On Sept. 12, Apple (NASDAQ: AAPL) lifted the curtain off a trio of new iPhones: iPhone 8, iPhone 8 Plus, and iPhone X (pronounced "iPhone ten").
The first two phones include traditional liquid crystal displays, for which Apple has multiple viable suppliers and plenty of supply available, and the third uses a more advanced organic light-emitting diode (OLED) display.
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The OLED display on the iPhone X is certainly more beautiful than the displays on either the iPhone 8 or iPhone 8 Plus -- colors should be richer and contrast should be substantially better. It's also a full-face design that virtually eliminates bezels, further adding to the aesthetic of the iPhone X.
On the other hand, the OLED display is much harder to manufacture than the LCDs on the iPhone 8 and iPhone 8 Plus, and Apple has only a single supplier for the OLED displays used in the iPhone X -- bitter rival Samsung (NASDAQOTH: SSNLF).
That means higher component costs for Apple, as well as relatively limited supply -- two factors that probably led Apple to launch a higher-priced premium iPhone this year alongside two standard models.
Though Apple appears to have deftly managed the display supply situation for this product cycle, it faces a potentially tougher problem next year.
A lot more OLED displays needed
It's highly unlikely that Apple will be able to launch yet another iPhone family with the same basic form factor as the iPhone 6, 6s, 7, and 8. And to be frank, I'd be surprised if Apple utilized LCDs on any future flagship iPhones. Indeed, the only device that I'd expect to get a "new" LCD is a potential refresh of the iPhone SE.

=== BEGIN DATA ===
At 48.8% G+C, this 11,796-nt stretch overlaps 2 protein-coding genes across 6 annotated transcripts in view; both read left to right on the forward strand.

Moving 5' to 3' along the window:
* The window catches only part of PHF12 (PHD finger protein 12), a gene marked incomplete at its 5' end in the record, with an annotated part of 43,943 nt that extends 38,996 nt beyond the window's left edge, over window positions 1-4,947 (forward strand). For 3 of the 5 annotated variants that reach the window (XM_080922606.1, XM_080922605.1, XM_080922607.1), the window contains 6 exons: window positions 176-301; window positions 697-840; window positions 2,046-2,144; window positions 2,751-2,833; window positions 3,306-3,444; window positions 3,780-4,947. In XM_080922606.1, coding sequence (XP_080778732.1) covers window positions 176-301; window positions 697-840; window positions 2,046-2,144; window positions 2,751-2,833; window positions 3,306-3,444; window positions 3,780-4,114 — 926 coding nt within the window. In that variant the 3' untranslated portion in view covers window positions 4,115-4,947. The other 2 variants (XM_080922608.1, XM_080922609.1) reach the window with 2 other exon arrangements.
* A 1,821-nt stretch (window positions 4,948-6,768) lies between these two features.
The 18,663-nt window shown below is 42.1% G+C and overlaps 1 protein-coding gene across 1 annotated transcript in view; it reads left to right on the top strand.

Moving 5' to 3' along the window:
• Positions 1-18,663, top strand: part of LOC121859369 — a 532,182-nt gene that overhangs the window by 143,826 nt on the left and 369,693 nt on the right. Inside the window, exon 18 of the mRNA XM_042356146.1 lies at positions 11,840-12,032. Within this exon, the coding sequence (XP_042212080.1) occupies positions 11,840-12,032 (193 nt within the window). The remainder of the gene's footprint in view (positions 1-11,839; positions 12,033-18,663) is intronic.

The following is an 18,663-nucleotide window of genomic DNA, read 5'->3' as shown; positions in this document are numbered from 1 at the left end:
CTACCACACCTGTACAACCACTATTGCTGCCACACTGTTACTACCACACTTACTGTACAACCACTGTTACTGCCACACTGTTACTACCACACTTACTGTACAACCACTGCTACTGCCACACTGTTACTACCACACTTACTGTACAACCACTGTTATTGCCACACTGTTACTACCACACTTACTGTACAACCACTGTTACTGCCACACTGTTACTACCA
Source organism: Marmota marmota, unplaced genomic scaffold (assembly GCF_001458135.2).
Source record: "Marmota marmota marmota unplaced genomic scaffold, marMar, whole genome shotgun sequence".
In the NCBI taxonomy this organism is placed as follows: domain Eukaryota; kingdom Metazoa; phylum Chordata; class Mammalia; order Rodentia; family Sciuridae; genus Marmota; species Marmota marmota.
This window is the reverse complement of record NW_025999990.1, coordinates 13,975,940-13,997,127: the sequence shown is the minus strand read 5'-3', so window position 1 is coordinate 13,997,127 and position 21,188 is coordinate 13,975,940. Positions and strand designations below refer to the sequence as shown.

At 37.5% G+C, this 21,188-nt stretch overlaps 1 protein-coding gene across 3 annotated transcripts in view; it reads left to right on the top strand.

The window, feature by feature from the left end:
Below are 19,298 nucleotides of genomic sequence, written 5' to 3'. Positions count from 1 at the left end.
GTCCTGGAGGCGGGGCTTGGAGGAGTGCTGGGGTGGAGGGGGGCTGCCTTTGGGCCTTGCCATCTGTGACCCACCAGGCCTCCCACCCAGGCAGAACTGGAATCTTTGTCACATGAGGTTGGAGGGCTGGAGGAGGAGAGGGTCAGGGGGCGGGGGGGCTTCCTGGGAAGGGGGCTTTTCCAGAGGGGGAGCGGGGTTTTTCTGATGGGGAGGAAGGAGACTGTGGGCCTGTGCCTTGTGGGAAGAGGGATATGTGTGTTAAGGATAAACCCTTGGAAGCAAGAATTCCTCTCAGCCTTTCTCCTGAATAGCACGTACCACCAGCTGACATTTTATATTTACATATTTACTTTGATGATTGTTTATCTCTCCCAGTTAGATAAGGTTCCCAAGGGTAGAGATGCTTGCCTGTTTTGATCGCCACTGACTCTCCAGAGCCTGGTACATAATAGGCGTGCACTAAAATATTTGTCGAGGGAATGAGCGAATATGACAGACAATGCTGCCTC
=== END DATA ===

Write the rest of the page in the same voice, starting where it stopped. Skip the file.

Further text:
If we accept the assumptions made, then that leads to the following conclusions:
- Apple will need to source many more OLED displays in the following product cycle.
- Apple will need to source OLED displays more cheaply to sell lower-cost devices employing such displays.
I don't think the first part would necessarily be a problem; I'm sure Samsung Display would be more than happy to build out additional OLED display capacity for Apple if Apple would be willing to commit to purchasing enough displays to keep those factories at high utilization rates.
It's the second part that I'd be worried about if I were Apple.
There has been some chatter that LG Display (NYSE: LPL) could be added as a second source in the iPhone display supply chain, but it doesn't look as if LG Display will be able to deliver panels in reasonable quantities until the end of 2018, and even then it doesn't sound as if it'd have the bandwidth to take over a significant portion of Apple's growing OLED display needs.
Longtime Apple iPhone LCD supplier Japan Display has also been talking about its ambitions to go into mass production on OLED displays by the first half of 2018, but given its relatively weak financial position and its poor technical position in OLED manufacturing compared with Samsung and even LG Display -- which, at the very least, is shipping OLED displays into LG's V30 flagship smartphones -- I doubt Apple is going to bet the farm on this supplier.
At this point, it's tough to see how Apple is going to solve this issue, but I look forward to the inevitable stream of supply-chain leaks pertaining to the next-generation iPhones to get a sense of how Apple is planning to deal with this issue.
It shouldn't be long now.
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